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On the other hand, one who is born female is ‘unprivileged’. She is always already cast as passive, hyper-emotional and physically weaker than the male counterpart from the moment she exits the womb – even before if Judith Butler is to be believed (and I’m not saying she shouldn’t before you sharpen your knives). But a woman who is born into affluence and wealth is also privileged too, more so than many other men and women from different social environments. Now, women might not be as privileged as men within the same social bracket, but if the 1% oppress and exploit everyone, then it goes without saying that wealthy women are more ‘privileged’ than poor men while being viewed as ‘lesser’ in comparison to their affluent male counterparts. I recognize that I am being rather crude here, but hopefully you’ll catch my drift. As feminist Shira Tarrant explains,

The presence of complex, multilayered patterns of subjugation is why some people have started using the term “kyriarchy” instead of “patriarchy” to describe sociopolitical structures of domination and the abuse of power […] But all men do not have the same access to power and privilege. All men do not dominate all women equally, in the same way […] It’s possible for men to simultaneously inhabit many worlds with different degrees of privilege and powerlessness. Some men experience masculine privilege within a family setting or on the job, yet they may also experience disadvantage as, say, a black man in white-dominated settings or as a Muslim man in white, Christian communities (2009: 108 – 109).

It is also remarkable how much credence is still given Laura Mulvey’s concept of ‘the male gaze’, despite being debunked and discredited time and time again. Even Mulvey admitted that her article, ‘Visual Pleasure and Narrative Cinema’, was meant as a polemic and desperately needed some sophistication and nuance. The turn to psychoanalysis in film studies in the 1970s, known in the academy as ‘Screen Studies’, certainly sparked a series of debates and directly fed into the emergent field of audience studies. But what is often left unsaid is that Mulvey’s model essentialises and homogenises the male spectator.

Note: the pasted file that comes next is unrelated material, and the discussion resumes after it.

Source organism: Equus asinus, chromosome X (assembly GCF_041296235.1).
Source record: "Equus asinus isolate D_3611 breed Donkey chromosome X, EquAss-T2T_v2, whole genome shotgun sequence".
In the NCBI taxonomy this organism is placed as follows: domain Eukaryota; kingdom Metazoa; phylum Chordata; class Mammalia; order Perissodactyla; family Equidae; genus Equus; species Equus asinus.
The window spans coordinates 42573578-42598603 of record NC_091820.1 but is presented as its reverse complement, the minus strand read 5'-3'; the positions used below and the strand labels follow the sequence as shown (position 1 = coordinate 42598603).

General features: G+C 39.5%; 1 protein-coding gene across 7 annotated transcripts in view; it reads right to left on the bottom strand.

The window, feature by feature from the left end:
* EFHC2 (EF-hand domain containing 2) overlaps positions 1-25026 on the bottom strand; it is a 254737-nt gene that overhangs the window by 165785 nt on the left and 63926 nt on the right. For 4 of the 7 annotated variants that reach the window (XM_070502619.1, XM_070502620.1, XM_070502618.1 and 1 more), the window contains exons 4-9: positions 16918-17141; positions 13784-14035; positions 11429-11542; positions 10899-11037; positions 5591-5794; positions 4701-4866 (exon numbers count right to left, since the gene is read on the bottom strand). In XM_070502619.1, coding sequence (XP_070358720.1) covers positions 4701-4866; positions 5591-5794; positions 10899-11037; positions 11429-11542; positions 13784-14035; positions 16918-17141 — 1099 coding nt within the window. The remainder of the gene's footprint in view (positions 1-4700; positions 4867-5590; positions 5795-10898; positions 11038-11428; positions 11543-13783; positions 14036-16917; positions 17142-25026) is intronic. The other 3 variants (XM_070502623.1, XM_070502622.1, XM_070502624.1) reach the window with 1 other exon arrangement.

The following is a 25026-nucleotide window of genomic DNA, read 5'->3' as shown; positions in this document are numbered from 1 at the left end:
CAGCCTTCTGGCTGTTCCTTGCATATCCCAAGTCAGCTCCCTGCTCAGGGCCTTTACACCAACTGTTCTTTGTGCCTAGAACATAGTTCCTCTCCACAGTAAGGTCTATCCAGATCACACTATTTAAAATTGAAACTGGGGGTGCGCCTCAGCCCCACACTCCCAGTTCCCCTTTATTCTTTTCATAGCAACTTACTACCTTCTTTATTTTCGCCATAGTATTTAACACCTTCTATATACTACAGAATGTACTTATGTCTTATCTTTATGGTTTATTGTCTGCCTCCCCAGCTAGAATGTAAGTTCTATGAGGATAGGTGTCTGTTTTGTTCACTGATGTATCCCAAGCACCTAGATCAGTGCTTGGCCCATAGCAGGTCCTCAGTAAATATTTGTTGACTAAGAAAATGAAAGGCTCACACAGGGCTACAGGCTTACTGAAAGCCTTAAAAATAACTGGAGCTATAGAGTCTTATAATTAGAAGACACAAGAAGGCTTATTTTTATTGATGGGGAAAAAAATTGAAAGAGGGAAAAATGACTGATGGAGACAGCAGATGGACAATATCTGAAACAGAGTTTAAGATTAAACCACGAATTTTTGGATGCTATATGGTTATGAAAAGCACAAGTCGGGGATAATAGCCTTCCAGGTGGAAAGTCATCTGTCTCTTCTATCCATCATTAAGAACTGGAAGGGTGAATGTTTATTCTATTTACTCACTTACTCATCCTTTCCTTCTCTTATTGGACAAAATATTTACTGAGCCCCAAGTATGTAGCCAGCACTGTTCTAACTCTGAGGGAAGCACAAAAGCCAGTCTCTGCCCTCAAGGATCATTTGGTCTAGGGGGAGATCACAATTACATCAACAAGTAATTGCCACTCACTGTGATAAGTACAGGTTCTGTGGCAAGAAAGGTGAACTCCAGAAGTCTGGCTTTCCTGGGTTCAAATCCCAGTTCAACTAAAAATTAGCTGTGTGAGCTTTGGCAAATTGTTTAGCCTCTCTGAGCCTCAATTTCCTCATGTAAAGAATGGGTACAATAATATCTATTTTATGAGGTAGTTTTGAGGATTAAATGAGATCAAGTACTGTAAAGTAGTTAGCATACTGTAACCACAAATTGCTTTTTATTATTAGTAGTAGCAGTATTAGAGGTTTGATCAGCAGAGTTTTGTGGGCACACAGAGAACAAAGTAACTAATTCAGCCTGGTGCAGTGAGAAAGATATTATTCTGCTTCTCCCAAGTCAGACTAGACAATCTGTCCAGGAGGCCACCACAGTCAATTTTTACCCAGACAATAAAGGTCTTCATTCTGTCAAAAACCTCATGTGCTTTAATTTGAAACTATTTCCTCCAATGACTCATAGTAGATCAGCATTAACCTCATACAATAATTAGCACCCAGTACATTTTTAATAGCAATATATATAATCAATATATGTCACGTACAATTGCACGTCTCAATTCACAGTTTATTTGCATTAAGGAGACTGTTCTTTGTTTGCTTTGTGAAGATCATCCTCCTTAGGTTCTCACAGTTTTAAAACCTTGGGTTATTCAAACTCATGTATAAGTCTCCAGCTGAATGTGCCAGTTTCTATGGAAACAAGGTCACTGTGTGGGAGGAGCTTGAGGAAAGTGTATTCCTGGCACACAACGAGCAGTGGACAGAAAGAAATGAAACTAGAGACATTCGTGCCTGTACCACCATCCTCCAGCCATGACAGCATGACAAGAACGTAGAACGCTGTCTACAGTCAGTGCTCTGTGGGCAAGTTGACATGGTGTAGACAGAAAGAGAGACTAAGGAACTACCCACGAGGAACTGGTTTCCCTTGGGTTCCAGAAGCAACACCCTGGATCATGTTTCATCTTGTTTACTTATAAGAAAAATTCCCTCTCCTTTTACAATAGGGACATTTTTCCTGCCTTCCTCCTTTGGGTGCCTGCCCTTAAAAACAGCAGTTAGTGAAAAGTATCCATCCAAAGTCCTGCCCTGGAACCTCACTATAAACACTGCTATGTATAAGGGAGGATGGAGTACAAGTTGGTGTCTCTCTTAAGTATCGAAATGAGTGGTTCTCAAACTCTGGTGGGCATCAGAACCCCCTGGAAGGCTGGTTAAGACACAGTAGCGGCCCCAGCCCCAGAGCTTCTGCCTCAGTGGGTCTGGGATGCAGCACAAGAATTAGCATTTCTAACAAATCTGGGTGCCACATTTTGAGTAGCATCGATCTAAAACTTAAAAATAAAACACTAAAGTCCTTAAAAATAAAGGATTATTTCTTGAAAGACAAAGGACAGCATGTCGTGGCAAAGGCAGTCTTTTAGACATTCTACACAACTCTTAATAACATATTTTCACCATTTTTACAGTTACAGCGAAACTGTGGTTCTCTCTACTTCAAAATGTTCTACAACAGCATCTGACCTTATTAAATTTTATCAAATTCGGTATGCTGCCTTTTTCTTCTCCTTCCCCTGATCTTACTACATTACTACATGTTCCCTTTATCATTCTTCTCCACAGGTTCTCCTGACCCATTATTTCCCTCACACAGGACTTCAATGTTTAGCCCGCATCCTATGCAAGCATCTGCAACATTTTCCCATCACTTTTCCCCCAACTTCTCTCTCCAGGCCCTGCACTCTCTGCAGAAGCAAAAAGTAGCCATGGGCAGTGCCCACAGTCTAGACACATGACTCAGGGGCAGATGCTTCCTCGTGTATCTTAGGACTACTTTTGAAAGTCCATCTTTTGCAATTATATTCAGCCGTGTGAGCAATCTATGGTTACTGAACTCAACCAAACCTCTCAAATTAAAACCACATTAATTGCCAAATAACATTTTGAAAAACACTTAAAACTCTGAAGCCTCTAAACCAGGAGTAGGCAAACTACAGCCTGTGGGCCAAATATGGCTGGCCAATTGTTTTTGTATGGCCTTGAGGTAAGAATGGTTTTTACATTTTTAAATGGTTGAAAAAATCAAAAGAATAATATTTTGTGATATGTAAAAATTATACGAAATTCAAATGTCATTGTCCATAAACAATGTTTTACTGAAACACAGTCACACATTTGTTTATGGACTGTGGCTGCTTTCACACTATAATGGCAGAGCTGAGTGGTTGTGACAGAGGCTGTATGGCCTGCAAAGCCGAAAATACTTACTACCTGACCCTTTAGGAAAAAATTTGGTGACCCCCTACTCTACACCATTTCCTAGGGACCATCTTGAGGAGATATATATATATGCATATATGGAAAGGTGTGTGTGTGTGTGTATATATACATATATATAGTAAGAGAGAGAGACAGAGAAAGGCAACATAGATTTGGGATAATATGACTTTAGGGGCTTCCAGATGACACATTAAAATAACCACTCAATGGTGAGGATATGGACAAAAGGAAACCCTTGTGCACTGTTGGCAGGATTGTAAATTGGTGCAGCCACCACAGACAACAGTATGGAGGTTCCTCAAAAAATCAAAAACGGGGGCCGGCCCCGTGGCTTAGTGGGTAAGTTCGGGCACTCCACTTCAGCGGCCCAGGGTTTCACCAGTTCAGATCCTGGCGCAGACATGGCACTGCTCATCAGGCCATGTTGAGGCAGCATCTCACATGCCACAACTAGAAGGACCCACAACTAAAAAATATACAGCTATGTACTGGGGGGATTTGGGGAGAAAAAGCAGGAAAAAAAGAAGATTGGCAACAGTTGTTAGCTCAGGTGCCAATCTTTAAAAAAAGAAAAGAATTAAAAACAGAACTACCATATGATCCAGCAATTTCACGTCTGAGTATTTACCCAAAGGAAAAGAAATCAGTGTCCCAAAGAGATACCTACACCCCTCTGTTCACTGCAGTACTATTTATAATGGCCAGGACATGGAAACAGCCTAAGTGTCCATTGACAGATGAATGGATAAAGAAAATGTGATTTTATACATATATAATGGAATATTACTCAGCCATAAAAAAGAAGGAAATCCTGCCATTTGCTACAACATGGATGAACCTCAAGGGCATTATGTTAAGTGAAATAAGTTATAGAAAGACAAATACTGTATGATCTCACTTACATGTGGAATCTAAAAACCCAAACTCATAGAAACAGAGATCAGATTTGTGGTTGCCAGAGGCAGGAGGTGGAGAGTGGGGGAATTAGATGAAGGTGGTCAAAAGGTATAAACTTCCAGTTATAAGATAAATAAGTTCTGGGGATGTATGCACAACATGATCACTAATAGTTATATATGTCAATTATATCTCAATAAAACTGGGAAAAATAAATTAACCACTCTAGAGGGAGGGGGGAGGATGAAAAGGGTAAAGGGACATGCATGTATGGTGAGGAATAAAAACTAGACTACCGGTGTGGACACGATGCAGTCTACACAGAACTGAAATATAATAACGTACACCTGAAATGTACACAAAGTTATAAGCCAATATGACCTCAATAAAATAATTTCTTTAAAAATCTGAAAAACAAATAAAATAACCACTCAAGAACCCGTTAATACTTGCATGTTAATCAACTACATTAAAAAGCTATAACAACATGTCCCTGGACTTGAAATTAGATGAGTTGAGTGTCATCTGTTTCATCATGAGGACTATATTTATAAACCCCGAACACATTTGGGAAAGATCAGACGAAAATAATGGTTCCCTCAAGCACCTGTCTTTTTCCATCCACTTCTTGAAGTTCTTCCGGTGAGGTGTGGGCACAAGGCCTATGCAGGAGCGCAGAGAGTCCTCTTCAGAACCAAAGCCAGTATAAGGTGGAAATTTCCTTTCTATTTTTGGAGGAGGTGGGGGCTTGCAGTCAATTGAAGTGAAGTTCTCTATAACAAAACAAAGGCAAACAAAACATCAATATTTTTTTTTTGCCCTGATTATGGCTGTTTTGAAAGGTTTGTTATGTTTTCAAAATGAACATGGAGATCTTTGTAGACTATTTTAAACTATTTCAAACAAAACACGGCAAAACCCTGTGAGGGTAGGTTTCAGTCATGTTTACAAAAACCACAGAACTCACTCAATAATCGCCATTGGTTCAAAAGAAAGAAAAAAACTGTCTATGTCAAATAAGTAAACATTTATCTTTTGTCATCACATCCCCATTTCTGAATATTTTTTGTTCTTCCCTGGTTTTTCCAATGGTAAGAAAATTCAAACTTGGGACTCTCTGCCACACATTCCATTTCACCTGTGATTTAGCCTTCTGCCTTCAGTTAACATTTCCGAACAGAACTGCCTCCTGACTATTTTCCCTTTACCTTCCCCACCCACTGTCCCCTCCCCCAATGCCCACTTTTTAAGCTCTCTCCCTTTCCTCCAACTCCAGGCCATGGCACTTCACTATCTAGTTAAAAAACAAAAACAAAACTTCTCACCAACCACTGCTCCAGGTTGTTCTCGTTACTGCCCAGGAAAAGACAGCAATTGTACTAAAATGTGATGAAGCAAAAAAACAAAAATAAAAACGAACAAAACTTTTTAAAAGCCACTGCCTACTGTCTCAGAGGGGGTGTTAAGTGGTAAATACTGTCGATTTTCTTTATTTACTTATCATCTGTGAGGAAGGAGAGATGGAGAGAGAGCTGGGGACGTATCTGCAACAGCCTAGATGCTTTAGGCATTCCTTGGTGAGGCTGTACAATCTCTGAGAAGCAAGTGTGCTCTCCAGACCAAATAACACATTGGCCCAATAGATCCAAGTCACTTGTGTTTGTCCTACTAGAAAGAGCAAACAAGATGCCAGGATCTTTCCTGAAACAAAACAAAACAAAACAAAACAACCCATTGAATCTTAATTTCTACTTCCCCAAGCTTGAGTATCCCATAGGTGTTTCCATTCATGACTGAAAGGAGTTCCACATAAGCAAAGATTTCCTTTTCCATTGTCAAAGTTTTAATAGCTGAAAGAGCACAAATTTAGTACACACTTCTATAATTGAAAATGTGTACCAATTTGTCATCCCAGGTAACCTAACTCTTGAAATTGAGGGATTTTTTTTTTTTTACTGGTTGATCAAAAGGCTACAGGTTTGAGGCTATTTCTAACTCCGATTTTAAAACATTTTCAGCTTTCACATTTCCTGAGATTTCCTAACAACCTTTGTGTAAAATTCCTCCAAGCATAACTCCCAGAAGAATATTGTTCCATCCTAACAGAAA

It also, and perhaps most worryingly, tends to emphasise domination rather than struggle, contestation and resistance. In this way it tends to reproduce the very idea of women as victims which many feminists have criticised so vehemently (Taylor, 1995: 152).

As film historian, James Chapman explains,

The intellectual currency afforded to Mulvey’s article is evident from the fact that it is probably the most widely anthologised piece of critical writing in film studies. However, it is also one of the most problematic and tendentious […] The tendency to homogenise the audience [note the singular] as an undifferentiated mass is a characteristic of much ‘Screen theory’ — and one of its chief limitations (2013: 66).

It is quite astonishing that the ‘male gaze’ has managed to cling stubbornly to academic conversation and has been accepted as dogma across the academy, especially considering the impact of audience research which renders ‘the male gaze’ theory extremely problematic, even hidebound. As Stephen Prince accurately points out, psychoanalytic paradigms and ‘theories of spectatorship fly well beyond the data and in ways that pay little or no attention to the evidence we do have’ (1996: 72). Prince goes on to say that we don’t need psychoanalytic guessing games, but ’empirical portraits of spectatorship’ (of which, of course, there are many).